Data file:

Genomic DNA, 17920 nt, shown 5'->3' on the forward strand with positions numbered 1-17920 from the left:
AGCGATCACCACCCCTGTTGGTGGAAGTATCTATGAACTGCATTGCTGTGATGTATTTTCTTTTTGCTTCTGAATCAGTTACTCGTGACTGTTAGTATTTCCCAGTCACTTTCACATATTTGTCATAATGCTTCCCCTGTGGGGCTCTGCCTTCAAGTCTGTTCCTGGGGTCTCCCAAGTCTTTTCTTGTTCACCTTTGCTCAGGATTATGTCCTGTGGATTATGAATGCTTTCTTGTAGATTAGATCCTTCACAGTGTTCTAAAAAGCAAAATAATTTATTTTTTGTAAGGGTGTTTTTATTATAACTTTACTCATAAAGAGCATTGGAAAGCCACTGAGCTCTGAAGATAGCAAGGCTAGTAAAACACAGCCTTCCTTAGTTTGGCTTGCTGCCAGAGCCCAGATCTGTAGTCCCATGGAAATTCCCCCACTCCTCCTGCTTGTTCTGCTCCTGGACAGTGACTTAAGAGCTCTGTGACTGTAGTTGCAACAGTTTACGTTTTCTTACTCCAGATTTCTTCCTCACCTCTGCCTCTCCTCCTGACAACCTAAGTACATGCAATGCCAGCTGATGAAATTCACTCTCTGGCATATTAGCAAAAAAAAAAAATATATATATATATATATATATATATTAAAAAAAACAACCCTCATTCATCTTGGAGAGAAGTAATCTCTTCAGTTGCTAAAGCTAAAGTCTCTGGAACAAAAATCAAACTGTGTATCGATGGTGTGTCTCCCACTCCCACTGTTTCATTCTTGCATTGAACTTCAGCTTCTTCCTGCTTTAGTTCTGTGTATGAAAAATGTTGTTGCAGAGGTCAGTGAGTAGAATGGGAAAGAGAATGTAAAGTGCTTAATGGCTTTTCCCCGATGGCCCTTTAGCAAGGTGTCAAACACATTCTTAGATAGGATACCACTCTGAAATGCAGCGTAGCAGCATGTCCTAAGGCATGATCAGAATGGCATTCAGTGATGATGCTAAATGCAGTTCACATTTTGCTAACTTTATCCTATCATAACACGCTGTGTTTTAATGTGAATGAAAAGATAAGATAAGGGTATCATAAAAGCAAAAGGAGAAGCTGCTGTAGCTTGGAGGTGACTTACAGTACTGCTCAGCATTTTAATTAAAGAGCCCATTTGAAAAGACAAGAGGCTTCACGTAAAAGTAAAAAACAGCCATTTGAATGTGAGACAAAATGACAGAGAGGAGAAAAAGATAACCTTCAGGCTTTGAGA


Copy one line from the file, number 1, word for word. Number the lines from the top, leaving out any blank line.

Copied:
Genomic DNA, 17920 nt, shown 5'->3' on the forward strand with positions numbered 1-17920 from the left: